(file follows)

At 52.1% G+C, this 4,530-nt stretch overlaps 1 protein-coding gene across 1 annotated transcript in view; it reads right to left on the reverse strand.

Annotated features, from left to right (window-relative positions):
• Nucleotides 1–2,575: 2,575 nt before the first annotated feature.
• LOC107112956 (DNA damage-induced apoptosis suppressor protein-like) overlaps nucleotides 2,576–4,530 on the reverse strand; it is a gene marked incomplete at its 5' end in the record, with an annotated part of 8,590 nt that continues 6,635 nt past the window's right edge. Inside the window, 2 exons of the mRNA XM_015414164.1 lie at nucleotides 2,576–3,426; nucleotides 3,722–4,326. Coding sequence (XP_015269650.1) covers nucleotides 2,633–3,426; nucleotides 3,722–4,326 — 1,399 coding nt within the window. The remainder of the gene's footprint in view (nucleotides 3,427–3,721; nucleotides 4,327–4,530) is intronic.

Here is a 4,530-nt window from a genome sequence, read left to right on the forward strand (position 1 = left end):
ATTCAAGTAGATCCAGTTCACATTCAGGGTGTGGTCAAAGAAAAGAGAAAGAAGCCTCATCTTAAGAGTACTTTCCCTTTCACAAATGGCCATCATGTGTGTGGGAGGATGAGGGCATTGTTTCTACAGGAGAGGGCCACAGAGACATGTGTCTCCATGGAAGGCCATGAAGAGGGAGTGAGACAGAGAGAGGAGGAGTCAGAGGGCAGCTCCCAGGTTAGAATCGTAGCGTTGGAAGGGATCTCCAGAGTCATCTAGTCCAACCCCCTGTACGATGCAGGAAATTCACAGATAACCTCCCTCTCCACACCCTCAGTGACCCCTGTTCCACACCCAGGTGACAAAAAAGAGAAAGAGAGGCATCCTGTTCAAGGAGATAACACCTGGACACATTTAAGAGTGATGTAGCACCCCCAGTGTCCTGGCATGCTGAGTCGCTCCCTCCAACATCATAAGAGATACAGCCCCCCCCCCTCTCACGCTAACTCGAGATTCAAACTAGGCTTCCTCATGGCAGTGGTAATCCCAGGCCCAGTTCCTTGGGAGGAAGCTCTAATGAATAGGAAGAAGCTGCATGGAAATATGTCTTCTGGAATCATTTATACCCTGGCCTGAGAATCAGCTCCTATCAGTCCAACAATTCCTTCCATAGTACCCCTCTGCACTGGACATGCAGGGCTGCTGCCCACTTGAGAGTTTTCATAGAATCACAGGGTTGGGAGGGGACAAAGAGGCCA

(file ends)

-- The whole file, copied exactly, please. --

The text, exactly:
At 52.1% G+C, this 4,530-nt stretch overlaps 1 protein-coding gene across 1 annotated transcript in view; it reads right to left on the reverse strand.

Annotated features, from left to right (window-relative positions):
• Nucleotides 1–2,575: 2,575 nt before the first annotated feature.
• LOC107112956 (DNA damage-induced apoptosis suppressor protein-like) overlaps nucleotides 2,576–4,530 on the reverse strand; it is a gene marked incomplete at its 5' end in the record, with an annotated part of 8,590 nt that continues 6,635 nt past the window's right edge. Inside the window, 2 exons of the mRNA XM_015414164.1 lie at nucleotides 2,576–3,426; nucleotides 3,722–4,326. Coding sequence (XP_015269650.1) covers nucleotides 2,633–3,426; nucleotides 3,722–4,326 — 1,399 coding nt within the window. The remainder of the gene's footprint in view (nucleotides 3,427–3,721; nucleotides 4,327–4,530) is intronic.

Here is a 4,530-nt window from a genome sequence, read left to right on the forward strand (position 1 = left end):
ATTCAAGTAGATCCAGTTCACATTCAGGGTGTGGTCAAAGAAAAGAGAAAGAAGCCTCATCTTAAGAGTACTTTCCCTTTCACAAATGGCCATCATGTGTGTGGGAGGATGAGGGCATTGTTTCTACAGGAGAGGGCCACAGAGACATGTGTCTCCATGGAAGGCCATGAAGAGGGAGTGAGACAGAGAGAGGAGGAGTCAGAGGGCAGCTCCCAGGTTAGAATCGTAGCGTTGGAAGGGATCTCCAGAGTCATCTAGTCCAACCCCCTGTACGATGCAGGAAATTCACAGATAACCTCCCTCTCCACACCCTCAGTGACCCCTGTTCCACACCCAGGTGACAAAAAAGAGAAAGAGAGGCATCCTGTTCAAGGAGATAACACCTGGACACATTTAAGAGTGATGTAGCACCCCCAGTGTCCTGGCATGCTGAGTCGCTCCCTCCAACATCATAAGAGATACAGCCCCCCCCCCTCTCACGCTAACTCGAGATTCAAACTAGGCTTCCTCATGGCAGTGGTAATCCCAGGCCCAGTTCCTTGGGAGGAAGCTCTAATGAATAGGAAGAAGCTGCATGGAAATATGTCTTCTGGAATCATTTATACCCTGGCCTGAGAATCAGCTCCTATCAGTCCAACAATTCCTTCCATAGTACCCCTCTGCACTGGACATGCAGGGCTGCTGCCCACTTGAGAGTTTTCATAGAATCACAGGGTTGGGAGGGGACAAAGAGGCCA